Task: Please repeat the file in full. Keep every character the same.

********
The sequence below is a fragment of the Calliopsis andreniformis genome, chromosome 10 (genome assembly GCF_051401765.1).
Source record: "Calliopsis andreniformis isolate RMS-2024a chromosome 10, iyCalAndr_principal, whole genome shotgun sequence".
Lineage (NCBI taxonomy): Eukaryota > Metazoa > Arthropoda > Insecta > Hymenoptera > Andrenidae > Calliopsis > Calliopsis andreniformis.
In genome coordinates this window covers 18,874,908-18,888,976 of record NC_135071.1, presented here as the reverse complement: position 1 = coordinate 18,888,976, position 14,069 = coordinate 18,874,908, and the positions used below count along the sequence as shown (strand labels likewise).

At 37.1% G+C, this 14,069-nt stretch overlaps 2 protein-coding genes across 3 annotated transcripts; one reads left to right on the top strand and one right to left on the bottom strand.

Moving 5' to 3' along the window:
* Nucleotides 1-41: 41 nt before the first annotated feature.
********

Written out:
The sequence below is a fragment of the Calliopsis andreniformis genome, chromosome 10 (genome assembly GCF_051401765.1).
Source record: "Calliopsis andreniformis isolate RMS-2024a chromosome 10, iyCalAndr_principal, whole genome shotgun sequence".
Lineage (NCBI taxonomy): Eukaryota > Metazoa > Arthropoda > Insecta > Hymenoptera > Andrenidae > Calliopsis > Calliopsis andreniformis.
In genome coordinates this window covers 18,874,908-18,888,976 of record NC_135071.1, presented here as the reverse complement: position 1 = coordinate 18,888,976, position 14,069 = coordinate 18,874,908, and the positions used below count along the sequence as shown (strand labels likewise).

At 37.1% G+C, this 14,069-nt stretch overlaps 2 protein-coding genes across 3 annotated transcripts; one reads left to right on the top strand and one right to left on the bottom strand.

Moving 5' to 3' along the window:
* Nucleotides 1-41: 41 nt before the first annotated feature.